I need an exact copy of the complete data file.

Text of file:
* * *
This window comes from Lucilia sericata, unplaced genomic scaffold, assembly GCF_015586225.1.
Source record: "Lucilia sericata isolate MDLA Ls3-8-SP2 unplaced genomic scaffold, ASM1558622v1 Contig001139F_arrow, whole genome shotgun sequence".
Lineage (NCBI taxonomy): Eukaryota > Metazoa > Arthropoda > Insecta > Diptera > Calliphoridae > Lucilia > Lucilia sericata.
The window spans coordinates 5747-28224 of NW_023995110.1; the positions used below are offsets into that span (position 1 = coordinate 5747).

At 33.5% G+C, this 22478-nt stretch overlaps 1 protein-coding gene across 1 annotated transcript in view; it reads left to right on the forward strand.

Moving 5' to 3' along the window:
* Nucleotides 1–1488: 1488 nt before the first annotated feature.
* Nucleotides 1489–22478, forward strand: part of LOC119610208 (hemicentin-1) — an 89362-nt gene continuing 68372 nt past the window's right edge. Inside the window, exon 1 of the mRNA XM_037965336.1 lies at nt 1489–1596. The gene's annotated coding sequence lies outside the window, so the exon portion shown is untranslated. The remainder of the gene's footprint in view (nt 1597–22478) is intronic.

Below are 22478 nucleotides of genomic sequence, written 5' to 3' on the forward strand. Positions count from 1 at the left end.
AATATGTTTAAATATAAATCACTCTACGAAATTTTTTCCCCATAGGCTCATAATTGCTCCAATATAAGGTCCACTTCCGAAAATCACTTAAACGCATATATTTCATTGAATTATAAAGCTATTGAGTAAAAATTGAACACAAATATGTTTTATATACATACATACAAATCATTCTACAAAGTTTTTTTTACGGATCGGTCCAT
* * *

This window comes from Lucilia sericata, unplaced genomic scaffold, assembly GCF_015586225.1.
Source record: "Lucilia sericata isolate MDLA Ls3-8-SP2 unplaced genomic scaffold, ASM1558622v1 Contig001139F_arrow, whole genome shotgun sequence".
Lineage (NCBI taxonomy): Eukaryota > Metazoa > Arthropoda > Insecta > Diptera > Calliphoridae > Lucilia > Lucilia sericata.
The window spans coordinates 5747-28224 of NW_023995110.1; the positions used below are offsets into that span (position 1 = coordinate 5747).

At 33.5% G+C, this 22478-nt stretch overlaps 1 protein-coding gene across 1 annotated transcript in view; it reads left to right on the forward strand.

Moving 5' to 3' along the window:
* Nucleotides 1–1488: 1488 nt before the first annotated feature.
* Nucleotides 1489–22478, forward strand: part of LOC119610208 (hemicentin-1) — an 89362-nt gene continuing 68372 nt past the window's right edge. Inside the window, exon 1 of the mRNA XM_037965336.1 lies at nt 1489–1596. The gene's annotated coding sequence lies outside the window, so the exon portion shown is untranslated. The remainder of the gene's footprint in view (nt 1597–22478) is intronic.

Below are 22478 nucleotides of genomic sequence, written 5' to 3' on the forward strand. Positions count from 1 at the left end.
AATATGTTTAAATATAAATCACTCTACGAAATTTTTTCCCCATAGGCTCATAATTGCTCCAATATAAGGTCCACTTCCGAAAATCACTTAAACGCATATATTTCATTGAATTATAAAGCTATTGAGTAAAAATTGAACACAAATATGTTTTATATACATACATACAAATCATTCTACAAAGTTTTTTTTACGGATCGGTCCAT